It’s hard to say what the worst Twitter is, but Post-School Shooting Twitter has to be among the most maddening. Everyone is super-emotional, everyone’s got a passionate opinion, everyone is uninformed, everyone is convinced that anybody who disagrees with them is responsible for the incident.
Yesterday in the aftermath of the massacre in Parkland, Florida was no different. But amongst all the drivel, here were perhaps the three worst takes out there.
- Former television host and alleged comedian Chelsea Handler, who left her job months ago to go make the world a better place. Apparently she thinks hot takes on Twitter accusing political opponents of mass murder is how to do that:
First of all, it wasn’t that long ago that Democrats controlled the White House and both chambers of Congress. So politically, this response isn’t even logical. Further, not that the “blood on your hands” accusation is anything new, but what is actually disgusting is to level such a hateful charge without ever pointing to what anyone could have actually done to stop this. What law would have prevented it? There’s never an answer.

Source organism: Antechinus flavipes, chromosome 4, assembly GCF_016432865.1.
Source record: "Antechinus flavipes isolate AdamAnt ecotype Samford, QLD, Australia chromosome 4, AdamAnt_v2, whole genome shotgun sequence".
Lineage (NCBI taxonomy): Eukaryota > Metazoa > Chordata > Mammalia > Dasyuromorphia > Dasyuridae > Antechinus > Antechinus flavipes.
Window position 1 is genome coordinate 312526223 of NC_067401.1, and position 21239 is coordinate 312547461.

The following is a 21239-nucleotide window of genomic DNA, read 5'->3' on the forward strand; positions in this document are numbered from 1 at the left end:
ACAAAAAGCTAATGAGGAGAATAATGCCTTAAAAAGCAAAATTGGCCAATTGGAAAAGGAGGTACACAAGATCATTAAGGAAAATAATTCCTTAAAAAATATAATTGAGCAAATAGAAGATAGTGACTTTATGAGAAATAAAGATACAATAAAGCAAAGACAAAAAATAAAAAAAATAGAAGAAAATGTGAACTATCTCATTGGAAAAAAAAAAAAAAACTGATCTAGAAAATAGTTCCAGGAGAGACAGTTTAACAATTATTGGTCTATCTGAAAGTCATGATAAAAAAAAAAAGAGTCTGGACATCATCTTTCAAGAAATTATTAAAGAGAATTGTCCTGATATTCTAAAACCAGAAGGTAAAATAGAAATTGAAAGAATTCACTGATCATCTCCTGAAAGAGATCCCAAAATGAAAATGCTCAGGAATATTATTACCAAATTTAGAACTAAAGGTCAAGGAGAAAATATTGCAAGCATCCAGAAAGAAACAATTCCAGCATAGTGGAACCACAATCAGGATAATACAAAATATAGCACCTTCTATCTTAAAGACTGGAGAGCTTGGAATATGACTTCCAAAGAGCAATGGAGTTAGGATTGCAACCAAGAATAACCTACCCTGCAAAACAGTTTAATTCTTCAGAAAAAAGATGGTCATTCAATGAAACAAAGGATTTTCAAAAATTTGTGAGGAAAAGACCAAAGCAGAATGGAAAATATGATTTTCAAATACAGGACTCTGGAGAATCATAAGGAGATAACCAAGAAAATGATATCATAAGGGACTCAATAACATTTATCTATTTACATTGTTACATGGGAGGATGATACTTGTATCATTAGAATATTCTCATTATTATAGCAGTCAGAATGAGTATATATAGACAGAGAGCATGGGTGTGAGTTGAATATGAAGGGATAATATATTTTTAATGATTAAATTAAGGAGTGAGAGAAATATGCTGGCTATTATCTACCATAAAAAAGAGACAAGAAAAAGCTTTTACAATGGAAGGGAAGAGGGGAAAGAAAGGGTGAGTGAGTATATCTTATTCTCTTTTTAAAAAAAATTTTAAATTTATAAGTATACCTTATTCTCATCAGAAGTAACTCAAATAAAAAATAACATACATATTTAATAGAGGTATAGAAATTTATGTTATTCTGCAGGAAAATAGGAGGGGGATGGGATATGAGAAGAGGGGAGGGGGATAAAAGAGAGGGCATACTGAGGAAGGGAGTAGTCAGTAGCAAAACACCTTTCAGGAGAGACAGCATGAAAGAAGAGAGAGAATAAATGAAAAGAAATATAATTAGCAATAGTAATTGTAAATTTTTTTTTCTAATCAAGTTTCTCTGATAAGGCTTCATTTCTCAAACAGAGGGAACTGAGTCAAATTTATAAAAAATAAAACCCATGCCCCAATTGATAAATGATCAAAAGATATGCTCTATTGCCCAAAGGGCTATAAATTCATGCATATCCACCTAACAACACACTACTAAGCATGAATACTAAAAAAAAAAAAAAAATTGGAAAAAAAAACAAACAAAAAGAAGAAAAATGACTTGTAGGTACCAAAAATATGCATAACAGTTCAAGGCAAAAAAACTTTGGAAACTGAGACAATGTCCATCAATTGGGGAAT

- I had to watch this twice to actually believe what I was seeing. A Democrat Senate candidate in Tennessee apparently took to Twitter to post a video in the immediate moments surrounding the shooting for the sole purpose of mocking those who were praying for the injured and families of the slain. Shane Morris is an out-and-proud atheist who apparently thought he could make the tragedy unfolding in real time better by criticizing those who pray.
I could be wrong, but I’m guessing the Tennessee Democrat party is going to do their best to put some distance between themselves and Mr. Morris.
- But hands down the worst Florida shooting Twitter hot take had to go to ultra-left horror author Stephen King. His hatred of Republicans is well known, but who knew that such an accomplished (if not disturbed) author could struggle so badly with reading comprehension.
Hours before the shooting took place, Republican media consultant Rick Wilson posted a criticism of Donald Trump on Twitter that said, “You’re a h*** of a lot more likely to be killed in FL by an opioid overdose than MS-13. But muh base.”
His implication is about as clear as it can be: Trump is exploiting people’s fear of the international criminal gang MS-13 when he should be paying attention to the opioid crisis. King didn’t grasp that, apparently. Nor did he realize that MS-13 was a crime gang, instead making the embarrassing assumption that it was some kind of military assault rifle. That confusion led to this public humiliation for King:
This is yet another reason that in moments of tragedy, it’s best to stay off of social media and instead do something useful, like maybe praying for those in harm’s way? Just don’t tell Shane Morris.